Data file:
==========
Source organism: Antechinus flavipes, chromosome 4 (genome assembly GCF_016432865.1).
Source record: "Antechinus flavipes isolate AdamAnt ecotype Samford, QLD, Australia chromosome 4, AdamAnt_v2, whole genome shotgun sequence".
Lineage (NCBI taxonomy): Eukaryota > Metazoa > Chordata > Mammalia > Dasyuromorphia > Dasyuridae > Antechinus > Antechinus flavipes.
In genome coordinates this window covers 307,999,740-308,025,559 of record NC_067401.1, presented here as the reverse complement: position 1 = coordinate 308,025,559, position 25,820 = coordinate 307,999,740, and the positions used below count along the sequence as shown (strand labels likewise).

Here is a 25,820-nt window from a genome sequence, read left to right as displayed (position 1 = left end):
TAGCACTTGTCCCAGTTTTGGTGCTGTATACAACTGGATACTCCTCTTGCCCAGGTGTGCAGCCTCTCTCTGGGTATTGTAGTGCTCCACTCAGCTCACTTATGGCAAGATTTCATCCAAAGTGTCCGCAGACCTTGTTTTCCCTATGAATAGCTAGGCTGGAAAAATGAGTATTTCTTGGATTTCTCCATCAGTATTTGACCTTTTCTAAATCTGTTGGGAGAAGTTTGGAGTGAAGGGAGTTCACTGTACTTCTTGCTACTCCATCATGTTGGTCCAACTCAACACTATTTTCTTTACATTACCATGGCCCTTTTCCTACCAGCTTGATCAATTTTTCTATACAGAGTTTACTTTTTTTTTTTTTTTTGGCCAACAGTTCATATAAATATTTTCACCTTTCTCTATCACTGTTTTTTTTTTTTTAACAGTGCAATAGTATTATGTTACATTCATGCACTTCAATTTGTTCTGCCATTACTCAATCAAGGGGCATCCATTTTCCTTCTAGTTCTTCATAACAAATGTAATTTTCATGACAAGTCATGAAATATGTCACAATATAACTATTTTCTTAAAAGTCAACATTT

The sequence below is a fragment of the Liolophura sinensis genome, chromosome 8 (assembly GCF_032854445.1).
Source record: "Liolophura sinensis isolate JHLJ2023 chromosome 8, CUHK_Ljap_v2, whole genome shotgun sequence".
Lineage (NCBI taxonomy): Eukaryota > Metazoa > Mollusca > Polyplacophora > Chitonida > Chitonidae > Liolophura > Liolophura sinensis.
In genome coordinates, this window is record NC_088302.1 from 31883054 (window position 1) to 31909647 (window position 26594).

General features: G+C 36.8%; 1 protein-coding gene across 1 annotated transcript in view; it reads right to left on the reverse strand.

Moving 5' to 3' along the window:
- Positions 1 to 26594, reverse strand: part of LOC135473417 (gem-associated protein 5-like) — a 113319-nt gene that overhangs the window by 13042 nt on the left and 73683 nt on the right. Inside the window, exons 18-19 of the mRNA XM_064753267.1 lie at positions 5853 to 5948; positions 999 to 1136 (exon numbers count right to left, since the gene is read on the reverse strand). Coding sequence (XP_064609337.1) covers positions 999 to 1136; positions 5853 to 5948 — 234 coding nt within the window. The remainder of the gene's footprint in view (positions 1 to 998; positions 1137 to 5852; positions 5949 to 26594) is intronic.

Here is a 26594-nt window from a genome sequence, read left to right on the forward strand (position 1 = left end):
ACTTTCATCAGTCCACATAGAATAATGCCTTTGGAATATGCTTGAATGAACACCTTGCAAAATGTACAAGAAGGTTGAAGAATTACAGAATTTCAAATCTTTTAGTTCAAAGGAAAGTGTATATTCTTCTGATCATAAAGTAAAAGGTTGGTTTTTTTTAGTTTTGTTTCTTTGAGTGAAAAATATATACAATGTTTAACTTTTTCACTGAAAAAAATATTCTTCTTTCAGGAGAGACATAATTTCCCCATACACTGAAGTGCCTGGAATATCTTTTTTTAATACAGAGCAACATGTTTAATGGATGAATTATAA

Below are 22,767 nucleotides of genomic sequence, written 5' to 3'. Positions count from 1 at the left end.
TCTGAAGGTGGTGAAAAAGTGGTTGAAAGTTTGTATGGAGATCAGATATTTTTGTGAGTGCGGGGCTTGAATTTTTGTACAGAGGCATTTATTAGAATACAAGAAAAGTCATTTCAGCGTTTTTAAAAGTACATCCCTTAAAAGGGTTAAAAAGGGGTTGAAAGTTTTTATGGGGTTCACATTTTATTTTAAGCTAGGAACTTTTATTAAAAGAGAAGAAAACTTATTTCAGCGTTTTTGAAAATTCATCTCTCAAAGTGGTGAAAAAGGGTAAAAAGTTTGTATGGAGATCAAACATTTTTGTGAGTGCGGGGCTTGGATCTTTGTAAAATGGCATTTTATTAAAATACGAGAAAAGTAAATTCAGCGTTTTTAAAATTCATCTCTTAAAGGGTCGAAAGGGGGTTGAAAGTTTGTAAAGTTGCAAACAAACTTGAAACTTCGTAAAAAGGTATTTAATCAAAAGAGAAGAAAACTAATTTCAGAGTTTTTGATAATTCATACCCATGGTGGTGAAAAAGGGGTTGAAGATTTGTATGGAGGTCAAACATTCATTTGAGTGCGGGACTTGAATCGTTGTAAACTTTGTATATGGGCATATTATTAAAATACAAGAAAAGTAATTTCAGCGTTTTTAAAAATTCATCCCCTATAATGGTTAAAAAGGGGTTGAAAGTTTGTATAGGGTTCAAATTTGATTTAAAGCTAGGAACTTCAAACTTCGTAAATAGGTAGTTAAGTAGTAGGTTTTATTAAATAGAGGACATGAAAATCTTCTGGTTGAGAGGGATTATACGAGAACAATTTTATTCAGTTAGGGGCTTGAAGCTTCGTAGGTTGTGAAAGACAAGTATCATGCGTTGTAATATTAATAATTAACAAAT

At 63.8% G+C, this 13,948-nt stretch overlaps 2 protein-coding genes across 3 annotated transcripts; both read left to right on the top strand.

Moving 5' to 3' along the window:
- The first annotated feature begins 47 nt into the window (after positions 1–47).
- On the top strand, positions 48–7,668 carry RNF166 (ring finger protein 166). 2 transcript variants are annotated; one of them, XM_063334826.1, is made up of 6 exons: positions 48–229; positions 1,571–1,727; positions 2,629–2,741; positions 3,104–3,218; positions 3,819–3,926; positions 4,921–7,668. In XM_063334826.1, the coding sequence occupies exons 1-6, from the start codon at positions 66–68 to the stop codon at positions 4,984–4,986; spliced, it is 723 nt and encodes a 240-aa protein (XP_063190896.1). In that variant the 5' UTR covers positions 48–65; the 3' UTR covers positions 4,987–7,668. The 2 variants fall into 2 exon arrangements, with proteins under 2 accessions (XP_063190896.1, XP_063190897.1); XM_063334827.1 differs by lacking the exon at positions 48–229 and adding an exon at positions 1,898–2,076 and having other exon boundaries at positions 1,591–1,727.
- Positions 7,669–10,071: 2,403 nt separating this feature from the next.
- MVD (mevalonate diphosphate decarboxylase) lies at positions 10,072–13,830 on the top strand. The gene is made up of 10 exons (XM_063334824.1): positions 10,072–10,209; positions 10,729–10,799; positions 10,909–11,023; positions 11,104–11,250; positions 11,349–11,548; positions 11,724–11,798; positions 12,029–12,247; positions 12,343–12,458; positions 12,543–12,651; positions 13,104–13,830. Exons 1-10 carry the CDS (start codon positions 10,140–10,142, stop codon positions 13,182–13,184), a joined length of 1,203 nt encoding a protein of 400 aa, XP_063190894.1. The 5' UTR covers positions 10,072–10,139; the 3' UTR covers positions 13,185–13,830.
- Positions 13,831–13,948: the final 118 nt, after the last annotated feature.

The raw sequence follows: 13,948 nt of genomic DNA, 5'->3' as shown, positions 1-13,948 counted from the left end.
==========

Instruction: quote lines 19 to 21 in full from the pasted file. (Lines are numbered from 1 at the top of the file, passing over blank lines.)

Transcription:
Moving 5' to 3' along the window:
- The first annotated feature begins 47 nt into the window (after positions 1–47).
- On the top strand, positions 48–7,668 carry RNF166 (ring finger protein 166). 2 transcript variants are annotated; one of them, XM_063334826.1, is made up of 6 exons: positions 48–229; positions 1,571–1,727; positions 2,629–2,741; positions 3,104–3,218; positions 3,819–3,926; positions 4,921–7,668. In XM_063334826.1, the coding sequence occupies exons 1-6, from the start codon at positions 66–68 to the stop codon at positions 4,984–4,986; spliced, it is 723 nt and encodes a 240-aa protein (XP_063190896.1). In that variant the 5' UTR covers positions 48–65; the 3' UTR covers positions 4,987–7,668. The 2 variants fall into 2 exon arrangements, with proteins under 2 accessions (XP_063190896.1, XP_063190897.1); XM_063334827.1 differs by lacking the exon at positions 48–229 and adding an exon at positions 1,898–2,076 and having other exon boundaries at positions 1,591–1,727.